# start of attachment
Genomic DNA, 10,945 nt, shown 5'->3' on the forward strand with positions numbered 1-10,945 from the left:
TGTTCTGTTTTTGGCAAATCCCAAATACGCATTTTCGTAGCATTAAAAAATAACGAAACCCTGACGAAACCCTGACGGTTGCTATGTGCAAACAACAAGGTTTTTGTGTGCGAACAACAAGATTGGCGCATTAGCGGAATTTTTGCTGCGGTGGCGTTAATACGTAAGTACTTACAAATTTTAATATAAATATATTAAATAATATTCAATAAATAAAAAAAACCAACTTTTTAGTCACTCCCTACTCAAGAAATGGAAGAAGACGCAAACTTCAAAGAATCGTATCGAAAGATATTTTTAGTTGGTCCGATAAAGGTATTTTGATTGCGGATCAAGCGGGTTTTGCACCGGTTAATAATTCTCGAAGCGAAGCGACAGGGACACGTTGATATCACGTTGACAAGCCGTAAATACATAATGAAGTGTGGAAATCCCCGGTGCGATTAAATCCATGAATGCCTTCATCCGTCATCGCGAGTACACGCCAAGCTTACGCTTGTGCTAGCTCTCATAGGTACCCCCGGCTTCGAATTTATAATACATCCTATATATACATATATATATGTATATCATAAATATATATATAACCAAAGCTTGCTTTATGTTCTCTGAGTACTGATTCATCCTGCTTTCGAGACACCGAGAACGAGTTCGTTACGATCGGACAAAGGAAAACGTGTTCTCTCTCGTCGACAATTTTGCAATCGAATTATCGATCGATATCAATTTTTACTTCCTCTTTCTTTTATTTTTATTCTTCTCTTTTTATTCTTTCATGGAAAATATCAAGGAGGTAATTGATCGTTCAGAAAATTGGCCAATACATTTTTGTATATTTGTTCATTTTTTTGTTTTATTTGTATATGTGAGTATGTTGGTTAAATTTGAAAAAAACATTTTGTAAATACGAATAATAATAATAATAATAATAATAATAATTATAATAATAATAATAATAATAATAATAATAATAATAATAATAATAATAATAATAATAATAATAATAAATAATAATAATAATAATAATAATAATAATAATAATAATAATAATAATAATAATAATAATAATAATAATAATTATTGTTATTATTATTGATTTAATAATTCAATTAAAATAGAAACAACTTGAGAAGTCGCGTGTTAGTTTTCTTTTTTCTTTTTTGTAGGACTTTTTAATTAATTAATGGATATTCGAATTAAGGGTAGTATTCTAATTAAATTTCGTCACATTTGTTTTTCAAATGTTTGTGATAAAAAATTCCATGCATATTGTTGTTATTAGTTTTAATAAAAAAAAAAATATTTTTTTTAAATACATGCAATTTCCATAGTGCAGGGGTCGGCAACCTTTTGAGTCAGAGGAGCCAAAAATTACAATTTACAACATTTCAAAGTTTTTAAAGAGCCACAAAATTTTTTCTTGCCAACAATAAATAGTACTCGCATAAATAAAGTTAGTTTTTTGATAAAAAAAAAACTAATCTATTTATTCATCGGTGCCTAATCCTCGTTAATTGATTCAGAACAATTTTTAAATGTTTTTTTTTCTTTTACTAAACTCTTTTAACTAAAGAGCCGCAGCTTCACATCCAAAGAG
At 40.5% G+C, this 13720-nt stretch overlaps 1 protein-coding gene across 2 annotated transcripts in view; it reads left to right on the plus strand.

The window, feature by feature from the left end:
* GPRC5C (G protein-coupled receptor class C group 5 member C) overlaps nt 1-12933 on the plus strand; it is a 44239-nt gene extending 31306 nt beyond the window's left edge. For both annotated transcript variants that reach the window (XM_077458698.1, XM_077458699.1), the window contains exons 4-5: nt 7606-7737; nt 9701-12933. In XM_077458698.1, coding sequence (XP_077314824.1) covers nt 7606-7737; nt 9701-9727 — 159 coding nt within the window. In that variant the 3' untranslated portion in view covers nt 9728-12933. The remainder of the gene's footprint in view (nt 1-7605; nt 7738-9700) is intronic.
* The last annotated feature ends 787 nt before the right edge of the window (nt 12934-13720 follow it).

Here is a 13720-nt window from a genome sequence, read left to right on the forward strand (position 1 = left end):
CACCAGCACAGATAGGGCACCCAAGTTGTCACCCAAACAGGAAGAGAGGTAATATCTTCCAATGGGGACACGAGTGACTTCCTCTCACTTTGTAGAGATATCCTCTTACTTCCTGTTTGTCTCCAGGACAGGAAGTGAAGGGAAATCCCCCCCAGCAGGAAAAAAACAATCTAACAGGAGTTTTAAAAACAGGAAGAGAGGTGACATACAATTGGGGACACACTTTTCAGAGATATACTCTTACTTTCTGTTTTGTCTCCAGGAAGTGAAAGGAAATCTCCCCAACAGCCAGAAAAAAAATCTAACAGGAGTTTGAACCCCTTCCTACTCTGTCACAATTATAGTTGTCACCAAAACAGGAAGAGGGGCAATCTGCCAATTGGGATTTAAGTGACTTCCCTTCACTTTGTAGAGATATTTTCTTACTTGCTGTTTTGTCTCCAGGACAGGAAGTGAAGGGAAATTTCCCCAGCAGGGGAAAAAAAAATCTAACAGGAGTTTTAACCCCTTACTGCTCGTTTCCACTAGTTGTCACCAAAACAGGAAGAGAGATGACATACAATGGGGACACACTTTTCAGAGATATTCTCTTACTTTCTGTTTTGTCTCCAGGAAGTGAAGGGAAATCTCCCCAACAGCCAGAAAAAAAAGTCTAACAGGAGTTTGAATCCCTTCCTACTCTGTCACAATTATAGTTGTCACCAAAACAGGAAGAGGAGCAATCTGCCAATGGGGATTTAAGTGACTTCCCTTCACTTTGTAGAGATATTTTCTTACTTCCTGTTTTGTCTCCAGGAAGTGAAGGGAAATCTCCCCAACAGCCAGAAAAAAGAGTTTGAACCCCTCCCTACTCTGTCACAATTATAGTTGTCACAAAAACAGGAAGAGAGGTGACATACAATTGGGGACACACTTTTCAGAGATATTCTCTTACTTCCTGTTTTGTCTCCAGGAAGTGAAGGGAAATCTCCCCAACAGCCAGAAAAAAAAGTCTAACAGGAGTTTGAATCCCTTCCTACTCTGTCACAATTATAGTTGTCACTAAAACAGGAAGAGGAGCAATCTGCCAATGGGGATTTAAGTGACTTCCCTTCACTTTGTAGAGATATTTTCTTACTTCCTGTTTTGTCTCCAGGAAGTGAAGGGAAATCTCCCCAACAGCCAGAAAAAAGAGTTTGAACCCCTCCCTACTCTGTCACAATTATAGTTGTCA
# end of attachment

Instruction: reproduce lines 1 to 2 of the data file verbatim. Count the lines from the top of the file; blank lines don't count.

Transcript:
Genomic DNA, 10,945 nt, shown 5'->3' on the forward strand with positions numbered 1-10,945 from the left:
TGTTCTGTTTTTGGCAAATCCCAAATACGCATTTTCGTAGCATTAAAAAATAACGAAACCCTGACGAAACCCTGACGGTTGCTATGTGCAAACAACAAGGTTTTTGTGTGCGAACAACAAGATTGGCGCATTAGCGGAATTTTTGCTGCGGTGGCGTTAATACGTAAGTACTTACAAATTTTAATATAAATATATTAAATAATATTCAATAAATAAAAAAAACCAACTTTTTAGTCACTCCCTACTCAAGAAATGGAAGAAGACGCAAACTTCAAAGAATCGTATCGAAAGATATTTTTAGTTGGTCCGATAAAGGTATTTTGATTGCGGATCAAGCGGGTTTTGCACCGGTTAATAATTCTCGAAGCGAAGCGACAGGGACACGTTGATATCACGTTGACAAGCCGTAAATACATAATGAAGTGTGGAAATCCCCGGTGCGATTAAATCCATGAATGCCTTCATCCGTCATCGCGAGTACACGCCAAGCTTACGCTTGTGCTAGCTCTCATAGGTACCCCCGGCTTCGAATTTATAATACATCCTATATATACATATATATATGTATATCATAAATATATATATAACCAAAGCTTGCTTTATGTTCTCTGAGTACTGATTCATCCTGCTTTCGAGACACCGAGAACGAGTTCGTTACGATCGGACAAAGGAAAACGTGTTCTCTCTCGTCGACAATTTTGCAATCGAATTATCGATCGATATCAATTTTTACTTCCTCTTTCTTTTATTTTTATTCTTCTCTTTTTATTCTTTCATGGAAAATATCAAGGAGGTAATTGATCGTTCAGAAAATTGGCCAATACATTTTTGTATATTTGTTCATTTTTTTGTTTTATTTGTATATGTGAGTATGTTGGTTAAATTTGAAAAAAACATTTTGTAAATACGAATAATAATAATAATAATAATAATAATAATTATAATAATAATAATAATAATAATAATAATAATAATAATAATAATAATAATAATAATAATAATAATAAATAATAATAATAATAATAATAATAATAATAATAATAATAATAATAATAATAATAATAATAATAATAATAATTATTGTTATTATTATTGATTTAATAATTCAATTAAAATAGAAACAACTTGAGAAGTCGCGTGTTAGTTTTCTTTTTTCTTTTTTGTAGGACTTTTTAATTAATTAATGGATATTCGAATTAAGGGTAGTATTCTAATTAAATTTCGTCACATTTGTTTTTCAAATGTTTGTGATAAAAAATTCCATGCATATTGTTGTTATTAGTTTTAATAAAAAAAAAAATATTTTTTTTAAATACATGCAATTTCCATAGTGCAGGGGTCGGCAACCTTTTGAGTCAGAGGAGCCAAAAATTACAATTTACAACATTTCAAAGTTTTTAAAGAGCCACAAAATTTTTTCTTGCCAACAATAAATAGTACTCGCATAAATAAAGTTAGTTTTTTGATAAAAAAAAAACTAATCTATTTATTCATCGGTGCCTAATCCTCGTTAATTGATTCAGAACAATTTTTAAATGTTTTTTTTTCTTTTACTAAACTCTTTTAACTAAAGAGCCGCAGCTTCACATCCAAAGAG